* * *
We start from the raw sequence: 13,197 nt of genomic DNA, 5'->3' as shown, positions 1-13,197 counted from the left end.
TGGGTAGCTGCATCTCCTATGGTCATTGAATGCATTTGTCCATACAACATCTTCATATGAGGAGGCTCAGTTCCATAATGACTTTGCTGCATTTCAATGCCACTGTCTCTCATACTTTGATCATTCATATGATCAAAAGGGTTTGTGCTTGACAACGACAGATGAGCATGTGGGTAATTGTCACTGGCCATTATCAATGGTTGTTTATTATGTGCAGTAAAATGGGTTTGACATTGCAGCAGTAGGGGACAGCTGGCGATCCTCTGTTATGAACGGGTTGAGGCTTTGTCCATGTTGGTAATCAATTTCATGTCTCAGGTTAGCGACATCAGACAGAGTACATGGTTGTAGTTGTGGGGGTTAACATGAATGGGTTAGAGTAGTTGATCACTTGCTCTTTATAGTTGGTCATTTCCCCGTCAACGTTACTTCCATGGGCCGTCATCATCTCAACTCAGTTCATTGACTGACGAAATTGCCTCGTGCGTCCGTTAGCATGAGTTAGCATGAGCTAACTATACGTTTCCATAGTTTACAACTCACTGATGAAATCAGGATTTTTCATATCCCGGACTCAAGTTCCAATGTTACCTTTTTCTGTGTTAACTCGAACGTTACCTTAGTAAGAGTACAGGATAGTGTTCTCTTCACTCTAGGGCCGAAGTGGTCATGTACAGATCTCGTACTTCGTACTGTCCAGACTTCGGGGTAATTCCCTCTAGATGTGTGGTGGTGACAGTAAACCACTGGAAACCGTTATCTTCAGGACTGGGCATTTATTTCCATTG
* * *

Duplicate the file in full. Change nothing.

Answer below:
We start from the raw sequence: 13,197 nt of genomic DNA, 5'->3' as shown, positions 1-13,197 counted from the left end.
TGGGTAGCTGCATCTCCTATGGTCATTGAATGCATTTGTCCATACAACATCTTCATATGAGGAGGCTCAGTTCCATAATGACTTTGCTGCATTTCAATGCCACTGTCTCTCATACTTTGATCATTCATATGATCAAAAGGGTTTGTGCTTGACAACGACAGATGAGCATGTGGGTAATTGTCACTGGCCATTATCAATGGTTGTTTATTATGTGCAGTAAAATGGGTTTGACATTGCAGCAGTAGGGGACAGCTGGCGATCCTCTGTTATGAACGGGTTGAGGCTTTGTCCATGTTGGTAATCAATTTCATGTCTCAGGTTAGCGACATCAGACAGAGTACATGGTTGTAGTTGTGGGGGTTAACATGAATGGGTTAGAGTAGTTGATCACTTGCTCTTTATAGTTGGTCATTTCCCCGTCAACGTTACTTCCATGGGCCGTCATCATCTCAACTCAGTTCATTGACTGACGAAATTGCCTCGTGCGTCCGTTAGCATGAGTTAGCATGAGCTAACTATACGTTTCCATAGTTTACAACTCACTGATGAAATCAGGATTTTTCATATCCCGGACTCAAGTTCCAATGTTACCTTTTTCTGTGTTAACTCGAACGTTACCTTAGTAAGAGTACAGGATAGTGTTCTCTTCACTCTAGGGCCGAAGTGGTCATGTACAGATCTCGTACTTCGTACTGTCCAGACTTCGGGGTAATTCCCTCTAGATGTGTGGTGGTGACAGTAAACCACTGGAAACCGTTATCTTCAGGACTGGGCATTTATTTCCATTG